# The Tractrix

The *tractrix* is the curve defined by the property that the distance from a point on the curve along its tangent to a fixed straight line is a constant independent of the point.

We first show how this curve can be described by a first-order ordinary differential equation. We will then solve this equation to obtain a parametrization of the curve. To begin, let’s suppose that the distance along the tangent at a point on the tractrix to the \( y \)-axis is equal to \( 1\). Suppose, then, that the curve is given by \( \alpha(t) = (x(t),\, y(t)) \) and that the corresponding point on the \( y \)-axis is given by \( \beta(t) = (0,\, v(t)) \). Furthermore, for a fixed value of \( t \), let \( \gamma(s) \) denote the parametrization of the tangent line given by

\begin{equation}

\begin{aligned}

\gamma(s)

&= \alpha(t) + s\,\alpha'(t)\\

&= (x(t) + s\,x'(t),\, y(t) + s\,y'(t)).

\end{aligned}

\end{equation}

We seek \( s \) such that \( x(t) + s\,x'(t) = 0 \) or \( s = -x(t)/x'(t) \). We now take the parameter \( t \) to be the angle that the tangent line makes with the \( y \)-axis. With respect to this parametrization, we have that \( x(t) = \sin t \), hence

\begin{equation}

s = -\frac{\sin t}{\cos t} = -\tan t.

\end{equation}

Now note that

\begin{equation}

v(t) = y(t) + s\, y'(t) \Rightarrow y(t) – v(t) = y'(t) \tan t.

\end{equation}

Since \( \| \alpha – \beta \|^2 = x^2 +(y – v)^2 = 1 \), we obtain

\begin{equation}

\sin^2 t + y'(t)^2 \tan^2 t = 1,

\end{equation}

which leads to the equation

\begin{equation}

y'(t)^2 = \frac{1-\sin^2 t}{\tan^2 t} = \frac{\cos^4 t}{\sin^2 t}.

\end{equation}

Taking the square root and noting that \(\sin t > 0 \) for \( 0 < t < \pi \), we obtain
\begin{equation}\label{eqYprime}
y' = \frac{\cos^2 t}{\sin t}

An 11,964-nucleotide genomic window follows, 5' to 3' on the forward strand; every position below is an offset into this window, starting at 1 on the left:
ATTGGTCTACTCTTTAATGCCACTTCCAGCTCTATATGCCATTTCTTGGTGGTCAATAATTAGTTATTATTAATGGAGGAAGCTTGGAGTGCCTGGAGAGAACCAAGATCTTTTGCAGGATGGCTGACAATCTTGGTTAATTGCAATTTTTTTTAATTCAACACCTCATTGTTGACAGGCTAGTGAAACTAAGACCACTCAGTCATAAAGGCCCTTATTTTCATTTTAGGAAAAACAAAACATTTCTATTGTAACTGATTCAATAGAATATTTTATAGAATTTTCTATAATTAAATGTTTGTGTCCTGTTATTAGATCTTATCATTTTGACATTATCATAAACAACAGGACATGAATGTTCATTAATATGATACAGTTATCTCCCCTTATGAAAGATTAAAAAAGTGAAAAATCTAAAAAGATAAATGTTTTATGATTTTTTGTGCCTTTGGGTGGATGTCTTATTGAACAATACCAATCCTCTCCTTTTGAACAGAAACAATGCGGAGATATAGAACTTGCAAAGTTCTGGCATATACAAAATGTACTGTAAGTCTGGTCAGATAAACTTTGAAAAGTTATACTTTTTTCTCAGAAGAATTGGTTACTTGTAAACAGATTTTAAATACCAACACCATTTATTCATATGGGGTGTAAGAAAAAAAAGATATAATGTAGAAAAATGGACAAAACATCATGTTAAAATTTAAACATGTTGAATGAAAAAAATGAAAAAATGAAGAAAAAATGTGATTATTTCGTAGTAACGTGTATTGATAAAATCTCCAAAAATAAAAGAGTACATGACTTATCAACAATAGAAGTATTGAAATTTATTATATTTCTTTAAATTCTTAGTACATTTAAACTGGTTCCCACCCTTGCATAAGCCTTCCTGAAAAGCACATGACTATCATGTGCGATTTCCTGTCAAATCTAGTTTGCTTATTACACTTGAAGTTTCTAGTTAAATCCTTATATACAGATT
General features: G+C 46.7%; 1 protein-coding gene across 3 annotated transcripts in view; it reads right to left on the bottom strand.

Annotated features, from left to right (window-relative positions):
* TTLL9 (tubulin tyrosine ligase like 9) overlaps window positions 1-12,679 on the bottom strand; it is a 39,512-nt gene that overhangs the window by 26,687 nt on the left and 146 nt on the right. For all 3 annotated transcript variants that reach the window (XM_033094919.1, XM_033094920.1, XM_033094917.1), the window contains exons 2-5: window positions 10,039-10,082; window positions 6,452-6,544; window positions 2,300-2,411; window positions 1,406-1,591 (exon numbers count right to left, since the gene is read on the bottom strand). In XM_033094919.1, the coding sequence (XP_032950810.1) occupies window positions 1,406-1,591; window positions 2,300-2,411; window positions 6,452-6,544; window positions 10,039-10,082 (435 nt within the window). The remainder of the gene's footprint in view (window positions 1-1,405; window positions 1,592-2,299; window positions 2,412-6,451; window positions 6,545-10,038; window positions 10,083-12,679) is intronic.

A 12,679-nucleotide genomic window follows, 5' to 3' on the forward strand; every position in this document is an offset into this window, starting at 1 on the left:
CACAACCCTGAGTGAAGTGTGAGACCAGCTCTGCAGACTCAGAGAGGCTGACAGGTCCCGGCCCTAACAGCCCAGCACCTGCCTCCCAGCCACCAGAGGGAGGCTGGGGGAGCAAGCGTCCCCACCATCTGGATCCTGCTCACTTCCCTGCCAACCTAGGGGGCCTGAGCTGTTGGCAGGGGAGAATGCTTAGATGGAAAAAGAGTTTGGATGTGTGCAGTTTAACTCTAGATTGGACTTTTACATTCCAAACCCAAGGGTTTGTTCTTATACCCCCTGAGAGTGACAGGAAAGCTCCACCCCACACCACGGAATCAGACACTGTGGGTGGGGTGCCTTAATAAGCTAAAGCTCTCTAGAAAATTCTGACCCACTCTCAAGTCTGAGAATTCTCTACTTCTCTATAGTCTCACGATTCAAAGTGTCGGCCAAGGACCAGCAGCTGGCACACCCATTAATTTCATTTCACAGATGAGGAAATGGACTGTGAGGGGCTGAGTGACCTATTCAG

= \frac{1 - \sin^2 t}{\sin t}
= \frac{1}{\sin t} - \sin t, \quad 0 < t < \pi.
\end{equation}
To find \( \alpha \), we must integrate (\ref{eqYprime}). Noting that \( y(\pi/2) = 0 \), integration of (\ref{eqYprime}) yields
\begin{equation}
y(t) = \int_{\pi/2}^t \frac{du}{\sin u} - \int_{\pi/2}^t\sin u\,du.
\end{equation}
The second integral is easy to evaluate. Namely, we have
\begin{equation}
\int_{\pi/2}^t\sin u\,du = \left[ -\cos u \right]_{\pi/2}^t = -\cos t.
\end{equation}
The first integral is a little trickier. Note first that the identity \( \sin u = 2 \sin(u/2) \cos(u/2) \) leads to
\begin{equation}
\int\frac{du}{\sin u} = \int \frac{dv}{\sin v \cos v},
\quad v = u/2.
\end{equation}
Now observe that
\begin{equation}
\frac{1}{\sin v \cos v} = \frac{\cos v}{\sin v} + \frac{\sin v}{\cos v}.
\end{equation}
Substituting this into the previous integral yields
\begin{equation}
\begin{aligned}
\int \frac{dv}{\sin v \cos v}
&= \int\frac{\cos v}{\sin v}dv + \int \frac{\sin v}{\cos v}dv\\
&= \log(\sin v)- \log(\cos v)\\
&= \log(\tan v)\\
&= \log(\tan(u/2)).
\end{aligned}
\end{equation}
It follows that
\begin{equation}
\begin{aligned}
\int_{\pi/2}^t \frac{du}{\sin u}
&= \left[ \log(\tan(u/2) \right]_{\pi/2}^t\\
&= \log(\tan(t/2)) - \log(\tan(\pi/4))\\
&= \log(\tan(t/2)),
\end{aligned}
\end{equation}
since \( \tan(\pi/4) = 1 \) and \( \log 1 = 0 \). This yields the formula
\begin{equation}
y(t) = \cos t + \log(\tan(t/2)).
\end{equation}
Hence the tractrix is given by the system of equations
\begin{equation}
\boxed{
x(t) = \sin t,\quad y(t) = \cos t + \log(\tan(t/2)),\quad 0 < t < \pi.
}
\end{equation}